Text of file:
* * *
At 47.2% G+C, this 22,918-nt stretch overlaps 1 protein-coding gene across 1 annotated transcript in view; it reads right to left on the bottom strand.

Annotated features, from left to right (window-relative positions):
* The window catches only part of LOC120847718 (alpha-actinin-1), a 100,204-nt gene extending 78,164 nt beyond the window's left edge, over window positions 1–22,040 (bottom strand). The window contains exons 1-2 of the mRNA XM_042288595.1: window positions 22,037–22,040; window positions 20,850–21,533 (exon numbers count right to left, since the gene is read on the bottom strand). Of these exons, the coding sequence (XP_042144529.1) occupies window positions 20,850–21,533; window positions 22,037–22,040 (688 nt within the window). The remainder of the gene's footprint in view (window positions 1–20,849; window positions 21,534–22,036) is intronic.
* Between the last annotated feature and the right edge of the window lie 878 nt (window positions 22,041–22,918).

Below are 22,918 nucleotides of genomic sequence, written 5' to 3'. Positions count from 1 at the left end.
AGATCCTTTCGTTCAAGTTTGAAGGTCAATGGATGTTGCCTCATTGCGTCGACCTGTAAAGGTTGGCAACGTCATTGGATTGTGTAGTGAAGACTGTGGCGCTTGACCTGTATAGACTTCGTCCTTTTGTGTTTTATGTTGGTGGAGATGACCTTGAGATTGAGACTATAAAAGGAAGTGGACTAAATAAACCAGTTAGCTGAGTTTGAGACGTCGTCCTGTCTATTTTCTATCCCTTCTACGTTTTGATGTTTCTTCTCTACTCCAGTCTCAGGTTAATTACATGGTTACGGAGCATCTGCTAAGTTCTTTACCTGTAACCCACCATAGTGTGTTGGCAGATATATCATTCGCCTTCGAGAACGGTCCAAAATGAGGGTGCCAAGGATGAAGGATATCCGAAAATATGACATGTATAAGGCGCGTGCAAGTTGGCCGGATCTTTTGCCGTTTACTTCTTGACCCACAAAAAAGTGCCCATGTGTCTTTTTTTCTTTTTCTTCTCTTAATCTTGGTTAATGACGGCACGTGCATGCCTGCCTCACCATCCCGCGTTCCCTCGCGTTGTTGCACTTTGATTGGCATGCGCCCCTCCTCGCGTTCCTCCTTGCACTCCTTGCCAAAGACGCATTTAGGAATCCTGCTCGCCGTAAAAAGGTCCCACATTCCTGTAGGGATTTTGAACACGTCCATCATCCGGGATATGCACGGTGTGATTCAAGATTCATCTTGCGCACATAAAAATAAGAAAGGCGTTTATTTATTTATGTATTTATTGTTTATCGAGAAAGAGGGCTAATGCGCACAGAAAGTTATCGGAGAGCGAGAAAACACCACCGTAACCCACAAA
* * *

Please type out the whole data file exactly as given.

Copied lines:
At 47.2% G+C, this 22,918-nt stretch overlaps 1 protein-coding gene across 1 annotated transcript in view; it reads right to left on the bottom strand.

Annotated features, from left to right (window-relative positions):
* The window catches only part of LOC120847718 (alpha-actinin-1), a 100,204-nt gene extending 78,164 nt beyond the window's left edge, over window positions 1–22,040 (bottom strand). The window contains exons 1-2 of the mRNA XM_042288595.1: window positions 22,037–22,040; window positions 20,850–21,533 (exon numbers count right to left, since the gene is read on the bottom strand). Of these exons, the coding sequence (XP_042144529.1) occupies window positions 20,850–21,533; window positions 22,037–22,040 (688 nt within the window). The remainder of the gene's footprint in view (window positions 1–20,849; window positions 21,534–22,036) is intronic.
* Between the last annotated feature and the right edge of the window lie 878 nt (window positions 22,041–22,918).

Below are 22,918 nucleotides of genomic sequence, written 5' to 3'. Positions count from 1 at the left end.
AGATCCTTTCGTTCAAGTTTGAAGGTCAATGGATGTTGCCTCATTGCGTCGACCTGTAAAGGTTGGCAACGTCATTGGATTGTGTAGTGAAGACTGTGGCGCTTGACCTGTATAGACTTCGTCCTTTTGTGTTTTATGTTGGTGGAGATGACCTTGAGATTGAGACTATAAAAGGAAGTGGACTAAATAAACCAGTTAGCTGAGTTTGAGACGTCGTCCTGTCTATTTTCTATCCCTTCTACGTTTTGATGTTTCTTCTCTACTCCAGTCTCAGGTTAATTACATGGTTACGGAGCATCTGCTAAGTTCTTTACCTGTAACCCACCATAGTGTGTTGGCAGATATATCATTCGCCTTCGAGAACGGTCCAAAATGAGGGTGCCAAGGATGAAGGATATCCGAAAATATGACATGTATAAGGCGCGTGCAAGTTGGCCGGATCTTTTGCCGTTTACTTCTTGACCCACAAAAAAGTGCCCATGTGTCTTTTTTTCTTTTTCTTCTCTTAATCTTGGTTAATGACGGCACGTGCATGCCTGCCTCACCATCCCGCGTTCCCTCGCGTTGTTGCACTTTGATTGGCATGCGCCCCTCCTCGCGTTCCTCCTTGCACTCCTTGCCAAAGACGCATTTAGGAATCCTGCTCGCCGTAAAAAGGTCCCACATTCCTGTAGGGATTTTGAACACGTCCATCATCCGGGATATGCACGGTGTGATTCAAGATTCATCTTGCGCACATAAAAATAAGAAAGGCGTTTATTTATTTATGTATTTATTGTTTATCGAGAAAGAGGGCTAATGCGCACAGAAAGTTATCGGAGAGCGAGAAAACACCACCGTAACCCACAAA